I recently argued that President Trump is ignoring our real crises in order to focus, as he did in the State of the Union address, on a fake crisis at the border. A reader suggested that I take the next step by proposing solutions to the six crises I identified. Needless to say, solving problems is a lot harder than identifying them. But here goes.
Climate change. A distinguished, bipartisan group of economists advocates a carbon tax that would “increase every year until emissions reductions goals are met.” To prevent a political backlash of the kind that occurred in France following a gas tax hike, all of the revenue would be refunded to citizens.
Sorry, Republicans: This means some version of the Green New Deal. Sorry, progressives: Renewable energy isn’t enough. Sweden is on track to meet its target of “net zero” emissions of greenhouse gases by 2045, because 40 percent of its electricity comes from nuclear power plants and the rest from wind and biofuels.
Gun violence. Institute universal background checks and a mandatory waiting period for gun purchases. Ban high-capacity magazines. Prohibit gun purchases by the mentally ill, individuals on terrorism watch lists, or anyone convicted of a violent crime or the subject of a restraining order. An assault-weapon ban is also necessary.
Opioids. Every year, about 25 million shipping containers enter the United States, roughly half by sea and half by land. Mark A.R. Kleiman, a criminologist at New York University, told me a single container is enough to supply the entire country with heroin for a year. Fentanyl, a synthetic opioid, is 50 times stronger than heroin.
Trump signed legislation in October to increase opioid treatment, but the law’s impact is expected to be modest. More money is needed for treatment. Kleiman also suggests making methadone and a more advanced opioid-treatment medication, Buprenorphine, more widely available by allowing more doctors to prescribe them.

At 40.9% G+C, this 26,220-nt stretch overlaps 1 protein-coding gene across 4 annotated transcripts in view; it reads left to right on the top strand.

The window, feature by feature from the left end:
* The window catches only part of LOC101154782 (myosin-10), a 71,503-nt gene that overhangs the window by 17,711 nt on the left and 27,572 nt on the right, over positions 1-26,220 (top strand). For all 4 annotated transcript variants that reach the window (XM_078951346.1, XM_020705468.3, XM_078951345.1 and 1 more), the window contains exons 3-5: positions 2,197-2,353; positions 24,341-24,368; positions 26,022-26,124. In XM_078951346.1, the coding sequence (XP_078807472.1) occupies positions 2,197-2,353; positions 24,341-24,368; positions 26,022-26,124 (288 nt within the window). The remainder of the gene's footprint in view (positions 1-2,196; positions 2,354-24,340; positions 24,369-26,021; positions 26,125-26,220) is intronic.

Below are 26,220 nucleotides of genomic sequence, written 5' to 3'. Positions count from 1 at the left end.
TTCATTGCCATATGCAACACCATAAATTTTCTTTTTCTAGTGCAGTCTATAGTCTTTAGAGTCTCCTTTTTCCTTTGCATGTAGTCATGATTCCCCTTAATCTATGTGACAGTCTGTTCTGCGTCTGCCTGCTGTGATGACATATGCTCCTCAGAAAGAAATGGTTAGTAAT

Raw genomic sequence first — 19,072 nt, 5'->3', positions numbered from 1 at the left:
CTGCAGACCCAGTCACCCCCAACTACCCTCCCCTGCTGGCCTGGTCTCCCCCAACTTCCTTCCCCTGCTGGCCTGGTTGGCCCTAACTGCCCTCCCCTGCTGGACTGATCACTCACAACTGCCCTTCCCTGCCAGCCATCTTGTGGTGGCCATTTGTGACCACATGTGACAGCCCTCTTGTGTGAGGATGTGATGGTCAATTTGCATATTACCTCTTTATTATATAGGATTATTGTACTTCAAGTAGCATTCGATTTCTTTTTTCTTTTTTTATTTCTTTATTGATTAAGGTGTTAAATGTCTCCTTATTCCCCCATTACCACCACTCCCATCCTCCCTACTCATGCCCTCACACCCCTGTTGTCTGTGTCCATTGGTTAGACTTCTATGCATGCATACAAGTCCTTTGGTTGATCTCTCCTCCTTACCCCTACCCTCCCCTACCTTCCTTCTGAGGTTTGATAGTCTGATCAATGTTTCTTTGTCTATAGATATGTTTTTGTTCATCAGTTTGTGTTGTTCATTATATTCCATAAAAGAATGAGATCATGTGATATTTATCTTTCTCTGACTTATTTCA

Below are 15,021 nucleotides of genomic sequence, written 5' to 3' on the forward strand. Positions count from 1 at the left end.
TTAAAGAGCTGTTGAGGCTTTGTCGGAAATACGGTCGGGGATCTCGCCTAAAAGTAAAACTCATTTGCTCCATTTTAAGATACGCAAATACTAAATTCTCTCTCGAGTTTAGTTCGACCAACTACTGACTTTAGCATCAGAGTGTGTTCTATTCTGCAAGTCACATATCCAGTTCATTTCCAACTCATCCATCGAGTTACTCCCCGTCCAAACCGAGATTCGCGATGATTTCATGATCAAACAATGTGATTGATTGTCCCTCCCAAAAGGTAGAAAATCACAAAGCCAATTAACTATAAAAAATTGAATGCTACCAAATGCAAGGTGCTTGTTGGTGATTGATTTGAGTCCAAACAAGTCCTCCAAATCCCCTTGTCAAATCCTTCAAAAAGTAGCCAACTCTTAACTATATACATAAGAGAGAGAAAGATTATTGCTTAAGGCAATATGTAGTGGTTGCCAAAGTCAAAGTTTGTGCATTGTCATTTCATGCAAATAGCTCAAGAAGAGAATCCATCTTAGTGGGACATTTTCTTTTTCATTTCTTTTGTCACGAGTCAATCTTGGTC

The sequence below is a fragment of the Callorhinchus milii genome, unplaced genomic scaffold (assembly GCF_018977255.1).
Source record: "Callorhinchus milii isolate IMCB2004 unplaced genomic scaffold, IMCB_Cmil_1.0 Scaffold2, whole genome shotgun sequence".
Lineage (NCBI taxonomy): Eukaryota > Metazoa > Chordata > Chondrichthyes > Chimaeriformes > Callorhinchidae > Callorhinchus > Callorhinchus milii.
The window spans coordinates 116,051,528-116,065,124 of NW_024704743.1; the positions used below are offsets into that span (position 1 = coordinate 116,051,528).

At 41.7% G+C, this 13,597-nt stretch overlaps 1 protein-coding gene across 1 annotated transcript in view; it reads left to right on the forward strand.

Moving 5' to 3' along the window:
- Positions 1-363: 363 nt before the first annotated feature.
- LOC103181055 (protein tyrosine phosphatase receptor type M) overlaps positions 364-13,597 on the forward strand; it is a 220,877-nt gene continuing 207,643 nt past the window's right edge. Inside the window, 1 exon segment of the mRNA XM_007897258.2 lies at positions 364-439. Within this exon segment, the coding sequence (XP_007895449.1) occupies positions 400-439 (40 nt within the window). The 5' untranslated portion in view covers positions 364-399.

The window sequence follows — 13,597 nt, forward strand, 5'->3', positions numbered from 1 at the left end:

Debt. The answer to our looming debt crisis is simple to describe but hard to implement: Cut spending and increase revenue. In 2010, the bipartisan Simpson-Bowles Commission recommended raising the Social Security retirement age to 69 by 2075; lowering Social Security benefits for high-income earners; reducing Medicare reimbursements to doctors; making cost-of-living adjustments for government benefits a little less generous; cutting discretionary spending (including defense); and eliminating $1.1 trillion in tax breaks.
China and Russia. Trump at least recognizes that China is a problem, but his trade war is unlikely to reverse its predatory trade practices, economic espionage, human rights abuses, political and economic power projection, and military aggression. Trump’s administration has taken some steps to contest Russian power, but Trump himself has been Vladimir Putin’s biggest fan. To meet the challenge from China and Russia, the United States must take a variety of steps.
Autocratic populism. Trump is taking an important step to challenge the spread of autocratic populism by working with U.S. allies to topple the illegitimate Maduro regime in Venezuela. But Trump has been encouraging populists who are attacking democracy in Hungary, Poland, the Philippines, Egypt, Turkey and other countries.
The United States cannot by itself reverse the tide of autocratic populism, but it can start the process by holding Trump accountable. Whoever succeeds him will need to champion human rights and democracy as previous presidents did — and not just in Venezuela.
There are no easy answers. But we need to at least focus on the really important issues instead of being distracted by Trump’s politically motivated sideshows.
Max Boot is a columnist with The Washington Post.